(Ages 9-12) Told in a striking poetic form, Powell's picture book biography of Josephine Baker invites the reader into the details of a truly dazzling life. Lengthier than our other selections, this approximately 100-page account begins with Josephine's humble beginnings and ultimately lead her to the global stage, romping through each surprising turn of events. Robinson's bold, dynamic, and exuberant illustrations pair effortlessly with Howell's poetry to convey the extreme difficulties and ultimate joys of Baker's life. It's not one to be missed.
Frida Kahlo and Her Animalitos by Monica Brown, illustrated by John Parra
(Ages 3-6, 6-12) Frida's father taught her to see the world "with curious eyes," and she used that advice to see the world not only as it was, but to see it as she imagined how it could be. Even during illness and injuries, Frida continued to see the world with wonder, to imagine a world in which she could fly, and to care for her many (somewhat strange) pets. Her unique family of animalitos served as an extension of her own personality and an inspiration for her paintings during her life at La Casa Azul. With illustrations as bold as the artist herself, Brown's picturebook invites readers young and old into the artwork and animal-love of Frida Kahlo.
Cloth Lullaby: The Woven Life of Louise Bourgeois by Amy Novesky, illustrated by Isabelle Arsenault
(Ages 6-9, 9-12) Louise's mother invited her into the world of tapestry—weaving, dyeing, mending, and more. While her father traveled, buying dresses and gifts, Louise spent time by the river of her hometown, loving and learning alongside her industrious mother. When her mother died and she was left with pieces and parts of her childhood memories, Louise Bourgeois made the skills of tapestry her own by weaving together those pieces and parts of her life into new works of art. Poetic in both illustration and narrative, Cloth Lullaby tells of both the love and heartbreak that come together to make something beautiful.
When Marian Sang by Pam Muñoz Ryan, illustrated by Brian Selznick
(Ages 6-9, 9-12) See this blurb on our Women in American History list.
Swan: The Life and Dance of Anna Pavlova by Laurel Snyder, illustrated by Julie Morstad
(Ages 3-6, 6-12) "The world is a hungry place, and Anna will feed it beauty." From a poor childhood of cold windows and piles of laundry came one of the most talented ballerinas in the world. In spare, poetic writing, Snyder tells the story of how years of practice led Anna to the many roles that made her famous—especially the Swan. Never forgetting those cold windows and dirty shirts, Pavlova traveled to places where people needed to be fed beauty, which she provided till the end of her life. Ethereal and simple, this beautiful biography is a perfect introduction to the life of the prima ballerina.
The Legendary Miss Lena Horne by Carole Boston Weatherford, illustrated by Elizabeth Zunon
(Ages 3-6, 6-9) Lena Horne's mother probably taught her many important things, but here's one of them: You have to be taught to be second class; you’re not born that way. Following not only her mother's advice but also her dream of being a Hollywood star, Lena Horne moved from the vaudeville stage to the studios of California as the first contracted Black actress. Fighting against racism in casting stereotypes, Horne captivated audiences as an actress, singer, and civil rights activist, always using her voice to shed light on both stormy weather and the promise of opportunity.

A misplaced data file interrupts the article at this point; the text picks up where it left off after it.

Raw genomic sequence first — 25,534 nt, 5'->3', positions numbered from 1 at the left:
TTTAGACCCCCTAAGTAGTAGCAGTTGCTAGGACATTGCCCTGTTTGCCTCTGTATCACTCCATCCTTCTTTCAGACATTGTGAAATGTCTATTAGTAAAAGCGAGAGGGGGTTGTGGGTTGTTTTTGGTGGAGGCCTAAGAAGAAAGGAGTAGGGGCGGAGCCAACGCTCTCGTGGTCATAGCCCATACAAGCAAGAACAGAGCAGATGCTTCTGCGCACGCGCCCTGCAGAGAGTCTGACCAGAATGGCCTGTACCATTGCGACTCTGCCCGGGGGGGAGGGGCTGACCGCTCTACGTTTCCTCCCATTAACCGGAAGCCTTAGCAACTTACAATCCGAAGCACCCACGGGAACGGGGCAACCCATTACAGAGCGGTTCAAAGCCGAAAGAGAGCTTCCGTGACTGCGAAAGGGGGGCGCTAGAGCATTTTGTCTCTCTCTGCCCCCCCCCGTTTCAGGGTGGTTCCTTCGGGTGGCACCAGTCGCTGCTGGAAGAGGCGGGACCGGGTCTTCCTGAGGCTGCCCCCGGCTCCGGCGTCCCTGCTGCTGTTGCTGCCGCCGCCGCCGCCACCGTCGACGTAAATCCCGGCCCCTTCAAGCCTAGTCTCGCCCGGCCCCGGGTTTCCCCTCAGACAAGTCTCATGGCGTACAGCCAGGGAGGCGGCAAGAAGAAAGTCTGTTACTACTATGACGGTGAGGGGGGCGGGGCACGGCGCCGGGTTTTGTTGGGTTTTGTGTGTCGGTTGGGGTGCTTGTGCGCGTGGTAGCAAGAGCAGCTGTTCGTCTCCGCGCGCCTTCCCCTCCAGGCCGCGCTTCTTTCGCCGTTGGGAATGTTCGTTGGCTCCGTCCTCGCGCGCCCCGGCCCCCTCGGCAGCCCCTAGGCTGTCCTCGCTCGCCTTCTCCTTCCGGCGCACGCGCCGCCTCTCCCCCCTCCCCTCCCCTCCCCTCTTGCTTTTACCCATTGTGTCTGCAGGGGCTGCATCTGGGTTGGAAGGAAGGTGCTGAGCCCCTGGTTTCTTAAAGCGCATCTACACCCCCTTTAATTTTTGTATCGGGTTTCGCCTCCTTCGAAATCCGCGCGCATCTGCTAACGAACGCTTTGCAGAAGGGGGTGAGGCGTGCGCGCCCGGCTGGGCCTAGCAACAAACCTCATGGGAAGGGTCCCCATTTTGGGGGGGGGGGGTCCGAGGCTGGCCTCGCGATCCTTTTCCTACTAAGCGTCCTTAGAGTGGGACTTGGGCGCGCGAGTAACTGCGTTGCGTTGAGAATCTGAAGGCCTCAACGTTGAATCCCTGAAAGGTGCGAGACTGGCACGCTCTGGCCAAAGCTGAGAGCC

Tallchief: America's Prima Ballerina by Maria Tallchief and Rosemary Wells, illustrated by Gary Kelley
(Ages 6-12) Unique from the other texts in this list, Tallchief is the autobiographical account of a young Osage girl's path to a life in ballet. Maria Tallchief diligently practiced both the piano and the art of ballet, despite the Osage restriction of women's dancing. Supported throughout her childhood to do both, Maria's father finally told her that she needed to choose one star, one path, and follow it; that path was ballet. Tallchief details the trials of strict teachers, the reality of discrimination, but most of all the joy and passion she felt for pursuing a life of dance. Though too long for story time, but rich for individual reading, the story ends as she sets off for her professional career and provides a beautiful, nuanced look at the early life of a Native American dancer.
Maya Lin: Artist-Architect of Light and Lines: Designer of the Vietnam Veterans Memorial by Jeanne Walker Harvey, illustrated by Dow Phumiruk
See this blurb on our Women in American History list.
Dorothea's Eyes: Dorothea Lange Photographs the Truth by Barb Rosenstock, illustrated by Gérard DuBois
(Ages 6-12) Shying away from the spotlight, Dorothea Lange learned to see rather than be seen. After childhood polio left her with a limp, she found that her skills in observation led her to pursue photography. Though deemed "unladylike" by her family and though bullied for her physical limitations, Lange worked tirelessly to find her place behind the camera. She finds work as an elite portraitist for San Francisco society, but feels a higher call to photograph "the truth with love," which meant taking pictures of the reality of America's Great Depression. An uplifting, well-researched, and altogether striking picture book tells Lange's story of seeing, and embracing, the people in her world.
Check out our other lists of wave-making women:
Women for Social Change (forthcoming)
Women in Science (forthcoming)
*See our guide for Choosing Books for more on age levels.